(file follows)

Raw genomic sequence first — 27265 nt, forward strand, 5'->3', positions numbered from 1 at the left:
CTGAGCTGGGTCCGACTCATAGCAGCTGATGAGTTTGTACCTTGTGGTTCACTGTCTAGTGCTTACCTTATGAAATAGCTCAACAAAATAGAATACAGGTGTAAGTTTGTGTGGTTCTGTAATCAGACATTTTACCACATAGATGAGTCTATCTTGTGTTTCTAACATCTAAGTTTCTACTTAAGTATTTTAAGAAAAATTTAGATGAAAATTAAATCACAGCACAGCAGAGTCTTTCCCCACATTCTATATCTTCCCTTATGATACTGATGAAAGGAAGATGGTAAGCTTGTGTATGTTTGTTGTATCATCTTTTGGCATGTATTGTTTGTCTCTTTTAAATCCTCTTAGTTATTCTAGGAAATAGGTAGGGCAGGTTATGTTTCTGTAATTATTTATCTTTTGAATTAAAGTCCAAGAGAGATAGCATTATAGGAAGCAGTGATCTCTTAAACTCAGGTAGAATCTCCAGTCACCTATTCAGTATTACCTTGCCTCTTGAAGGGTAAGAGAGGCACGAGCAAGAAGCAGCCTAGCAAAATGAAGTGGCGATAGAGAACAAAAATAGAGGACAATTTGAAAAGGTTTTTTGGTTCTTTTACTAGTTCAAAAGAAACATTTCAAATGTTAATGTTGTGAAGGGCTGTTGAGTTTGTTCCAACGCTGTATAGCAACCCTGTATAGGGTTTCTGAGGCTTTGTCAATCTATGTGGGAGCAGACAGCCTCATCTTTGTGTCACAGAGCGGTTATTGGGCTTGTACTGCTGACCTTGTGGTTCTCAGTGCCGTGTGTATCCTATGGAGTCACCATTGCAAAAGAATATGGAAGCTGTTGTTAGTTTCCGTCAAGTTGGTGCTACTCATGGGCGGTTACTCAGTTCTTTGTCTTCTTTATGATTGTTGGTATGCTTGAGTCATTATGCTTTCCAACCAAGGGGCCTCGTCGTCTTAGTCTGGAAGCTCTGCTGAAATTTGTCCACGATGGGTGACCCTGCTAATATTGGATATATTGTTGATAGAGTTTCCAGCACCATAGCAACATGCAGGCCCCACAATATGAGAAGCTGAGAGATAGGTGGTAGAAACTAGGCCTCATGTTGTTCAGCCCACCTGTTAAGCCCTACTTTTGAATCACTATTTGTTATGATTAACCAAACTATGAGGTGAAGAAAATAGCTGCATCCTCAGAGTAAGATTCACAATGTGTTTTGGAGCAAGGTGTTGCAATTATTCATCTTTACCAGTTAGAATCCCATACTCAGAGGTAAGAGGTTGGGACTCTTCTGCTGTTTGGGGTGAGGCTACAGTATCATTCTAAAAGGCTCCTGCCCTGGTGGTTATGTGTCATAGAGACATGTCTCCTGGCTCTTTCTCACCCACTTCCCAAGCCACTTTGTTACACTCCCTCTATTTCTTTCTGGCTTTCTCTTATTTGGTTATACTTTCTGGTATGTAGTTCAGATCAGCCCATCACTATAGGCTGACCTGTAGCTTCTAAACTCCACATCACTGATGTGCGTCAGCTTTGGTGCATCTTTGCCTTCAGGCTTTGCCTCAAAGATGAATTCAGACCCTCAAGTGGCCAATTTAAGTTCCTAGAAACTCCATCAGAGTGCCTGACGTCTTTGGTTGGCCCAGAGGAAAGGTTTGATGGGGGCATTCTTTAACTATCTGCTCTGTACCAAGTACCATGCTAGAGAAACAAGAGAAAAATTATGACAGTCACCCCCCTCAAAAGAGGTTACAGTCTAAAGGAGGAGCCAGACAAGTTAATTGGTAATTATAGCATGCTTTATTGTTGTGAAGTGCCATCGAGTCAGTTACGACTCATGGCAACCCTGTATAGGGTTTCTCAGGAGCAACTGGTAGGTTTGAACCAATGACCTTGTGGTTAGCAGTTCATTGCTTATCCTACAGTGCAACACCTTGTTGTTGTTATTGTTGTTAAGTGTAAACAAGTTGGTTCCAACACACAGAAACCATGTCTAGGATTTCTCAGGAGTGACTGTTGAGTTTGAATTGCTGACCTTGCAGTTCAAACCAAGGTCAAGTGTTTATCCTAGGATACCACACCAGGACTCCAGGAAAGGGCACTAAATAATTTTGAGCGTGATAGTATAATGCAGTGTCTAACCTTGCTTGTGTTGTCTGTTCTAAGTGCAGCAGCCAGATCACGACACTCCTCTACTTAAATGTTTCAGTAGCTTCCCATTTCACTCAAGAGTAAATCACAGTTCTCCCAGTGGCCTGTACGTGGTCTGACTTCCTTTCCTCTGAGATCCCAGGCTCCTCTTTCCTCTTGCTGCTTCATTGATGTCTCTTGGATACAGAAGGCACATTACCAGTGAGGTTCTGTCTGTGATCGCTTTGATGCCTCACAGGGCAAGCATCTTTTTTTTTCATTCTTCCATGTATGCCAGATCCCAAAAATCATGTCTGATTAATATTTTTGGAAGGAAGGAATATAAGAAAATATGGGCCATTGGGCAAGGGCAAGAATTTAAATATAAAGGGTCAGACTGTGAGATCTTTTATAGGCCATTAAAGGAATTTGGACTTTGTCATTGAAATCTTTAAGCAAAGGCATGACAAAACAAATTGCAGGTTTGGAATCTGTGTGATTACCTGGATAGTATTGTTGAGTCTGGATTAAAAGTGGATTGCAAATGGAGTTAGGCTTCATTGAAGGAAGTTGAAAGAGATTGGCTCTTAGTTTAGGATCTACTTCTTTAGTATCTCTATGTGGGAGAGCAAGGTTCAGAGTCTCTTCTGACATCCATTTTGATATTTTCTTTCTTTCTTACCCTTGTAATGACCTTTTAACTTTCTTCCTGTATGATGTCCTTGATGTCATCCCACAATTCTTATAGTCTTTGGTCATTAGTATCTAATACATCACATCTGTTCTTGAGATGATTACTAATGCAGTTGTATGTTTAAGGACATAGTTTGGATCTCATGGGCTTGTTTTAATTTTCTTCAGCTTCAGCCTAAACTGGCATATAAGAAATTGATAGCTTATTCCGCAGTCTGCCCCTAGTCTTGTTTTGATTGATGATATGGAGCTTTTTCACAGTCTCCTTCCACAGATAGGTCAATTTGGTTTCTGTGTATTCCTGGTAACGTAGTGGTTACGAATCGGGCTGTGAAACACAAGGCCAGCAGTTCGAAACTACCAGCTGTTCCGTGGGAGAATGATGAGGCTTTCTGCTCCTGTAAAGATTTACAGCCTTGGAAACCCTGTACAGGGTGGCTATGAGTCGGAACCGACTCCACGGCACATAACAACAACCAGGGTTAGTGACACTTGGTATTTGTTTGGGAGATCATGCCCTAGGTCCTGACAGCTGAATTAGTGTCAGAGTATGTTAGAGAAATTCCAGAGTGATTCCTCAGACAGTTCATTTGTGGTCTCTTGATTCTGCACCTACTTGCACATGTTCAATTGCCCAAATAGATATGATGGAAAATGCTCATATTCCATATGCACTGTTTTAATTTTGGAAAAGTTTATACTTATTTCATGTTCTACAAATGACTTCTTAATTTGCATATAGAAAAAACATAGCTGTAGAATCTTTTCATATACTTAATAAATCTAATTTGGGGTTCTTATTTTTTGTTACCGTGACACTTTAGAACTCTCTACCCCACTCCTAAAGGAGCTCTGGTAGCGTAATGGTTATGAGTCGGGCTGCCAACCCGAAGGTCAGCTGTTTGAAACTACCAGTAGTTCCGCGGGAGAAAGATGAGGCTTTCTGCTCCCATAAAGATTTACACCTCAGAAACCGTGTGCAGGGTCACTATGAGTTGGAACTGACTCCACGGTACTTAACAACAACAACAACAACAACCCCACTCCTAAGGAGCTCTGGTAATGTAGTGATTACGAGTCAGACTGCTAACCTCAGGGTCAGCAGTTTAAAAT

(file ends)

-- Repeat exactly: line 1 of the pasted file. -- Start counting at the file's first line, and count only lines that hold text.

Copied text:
Raw genomic sequence first — 27265 nt, forward strand, 5'->3', positions numbered from 1 at the left: